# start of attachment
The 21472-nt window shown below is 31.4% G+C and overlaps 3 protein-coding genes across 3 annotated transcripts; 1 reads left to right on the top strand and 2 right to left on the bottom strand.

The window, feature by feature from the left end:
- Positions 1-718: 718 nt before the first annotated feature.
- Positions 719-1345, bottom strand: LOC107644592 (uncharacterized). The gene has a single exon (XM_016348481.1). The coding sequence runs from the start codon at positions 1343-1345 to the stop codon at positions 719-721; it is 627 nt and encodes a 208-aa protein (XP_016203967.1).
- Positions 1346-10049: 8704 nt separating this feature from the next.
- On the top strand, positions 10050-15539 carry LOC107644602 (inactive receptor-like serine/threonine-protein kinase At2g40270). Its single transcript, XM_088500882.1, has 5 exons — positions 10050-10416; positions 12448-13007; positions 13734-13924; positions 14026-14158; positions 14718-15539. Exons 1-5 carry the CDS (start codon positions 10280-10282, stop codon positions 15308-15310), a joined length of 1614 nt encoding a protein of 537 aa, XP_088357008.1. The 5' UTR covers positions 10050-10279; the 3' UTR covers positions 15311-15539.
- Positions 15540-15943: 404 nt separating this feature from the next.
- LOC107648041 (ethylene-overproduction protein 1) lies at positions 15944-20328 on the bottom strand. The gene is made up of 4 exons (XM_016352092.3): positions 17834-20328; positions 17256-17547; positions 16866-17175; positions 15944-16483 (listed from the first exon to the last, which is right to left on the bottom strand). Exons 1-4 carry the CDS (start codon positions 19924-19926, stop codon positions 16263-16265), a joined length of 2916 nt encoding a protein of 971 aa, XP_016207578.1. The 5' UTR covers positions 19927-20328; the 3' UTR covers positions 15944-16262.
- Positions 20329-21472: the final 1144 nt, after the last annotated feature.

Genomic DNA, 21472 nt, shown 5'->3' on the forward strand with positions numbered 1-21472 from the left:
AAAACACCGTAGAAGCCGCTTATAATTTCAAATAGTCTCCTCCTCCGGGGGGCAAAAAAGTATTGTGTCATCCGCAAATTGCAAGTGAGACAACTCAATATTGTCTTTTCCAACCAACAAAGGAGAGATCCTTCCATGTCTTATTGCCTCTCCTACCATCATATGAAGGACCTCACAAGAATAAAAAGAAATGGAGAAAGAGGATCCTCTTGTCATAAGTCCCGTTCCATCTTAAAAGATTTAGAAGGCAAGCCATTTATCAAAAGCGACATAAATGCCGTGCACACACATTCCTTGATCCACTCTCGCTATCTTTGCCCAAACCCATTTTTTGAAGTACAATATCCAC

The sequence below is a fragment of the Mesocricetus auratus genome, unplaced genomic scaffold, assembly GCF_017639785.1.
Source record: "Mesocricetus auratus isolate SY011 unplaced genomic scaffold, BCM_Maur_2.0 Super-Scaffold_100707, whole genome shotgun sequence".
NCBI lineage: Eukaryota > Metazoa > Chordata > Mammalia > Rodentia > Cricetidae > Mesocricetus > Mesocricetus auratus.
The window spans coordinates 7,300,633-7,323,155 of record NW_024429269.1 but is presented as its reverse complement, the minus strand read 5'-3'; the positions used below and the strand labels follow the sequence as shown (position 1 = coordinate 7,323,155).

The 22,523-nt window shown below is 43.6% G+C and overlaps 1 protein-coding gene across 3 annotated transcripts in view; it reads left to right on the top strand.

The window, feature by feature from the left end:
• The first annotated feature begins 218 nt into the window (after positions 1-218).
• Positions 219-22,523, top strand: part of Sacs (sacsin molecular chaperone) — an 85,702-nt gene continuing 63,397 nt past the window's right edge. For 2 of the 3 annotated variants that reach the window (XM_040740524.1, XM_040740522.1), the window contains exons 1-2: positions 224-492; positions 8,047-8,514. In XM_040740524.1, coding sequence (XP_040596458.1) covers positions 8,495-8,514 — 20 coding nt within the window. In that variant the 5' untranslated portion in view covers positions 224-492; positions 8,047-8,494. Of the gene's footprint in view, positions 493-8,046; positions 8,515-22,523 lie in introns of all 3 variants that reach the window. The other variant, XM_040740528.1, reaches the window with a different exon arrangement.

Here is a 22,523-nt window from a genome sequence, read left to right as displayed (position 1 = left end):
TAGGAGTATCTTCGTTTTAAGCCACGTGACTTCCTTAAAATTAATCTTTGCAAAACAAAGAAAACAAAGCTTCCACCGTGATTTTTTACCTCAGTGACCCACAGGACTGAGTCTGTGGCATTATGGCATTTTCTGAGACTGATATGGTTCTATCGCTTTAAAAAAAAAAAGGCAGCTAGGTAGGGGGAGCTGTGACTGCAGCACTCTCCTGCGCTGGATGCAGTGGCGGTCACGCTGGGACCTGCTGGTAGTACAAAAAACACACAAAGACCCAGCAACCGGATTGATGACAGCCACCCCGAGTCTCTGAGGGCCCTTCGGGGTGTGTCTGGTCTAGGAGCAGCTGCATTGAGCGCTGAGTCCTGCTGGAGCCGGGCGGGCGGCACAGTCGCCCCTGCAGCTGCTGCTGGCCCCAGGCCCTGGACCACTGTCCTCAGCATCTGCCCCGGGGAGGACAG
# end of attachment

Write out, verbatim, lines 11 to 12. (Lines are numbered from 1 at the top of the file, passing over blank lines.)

AAAACACCGTAGAAGCCGCTTATAATTTCAAATAGTCTCCTCCTCCGGGGGGCAAAAAAGTATTGTGTCATCCGCAAATTGCAAGTGAGACAACTCAATATTGTCTTTTCCAACCAACAAAGGAGAGATCCTTCCATGTCTTATTGCCTCTCCTACCATCATATGAAGGACCTCACAAGAATAAAAAGAAATGGAGAAAGAGGATCCTCTTGTCATAAGTCCCGTTCCATCTTAAAAGATTTAGAAGGCAAGCCATTTATCAAAAGCGACATAAATGCCGTGCACACACATTCCTTGATCCACTCTCGCTATCTTTGCCCAAACCCATTTTTTGAAGTACAATATCCAC

The sequence below is a fragment of the Mesocricetus auratus genome, unplaced genomic scaffold, assembly GCF_017639785.1.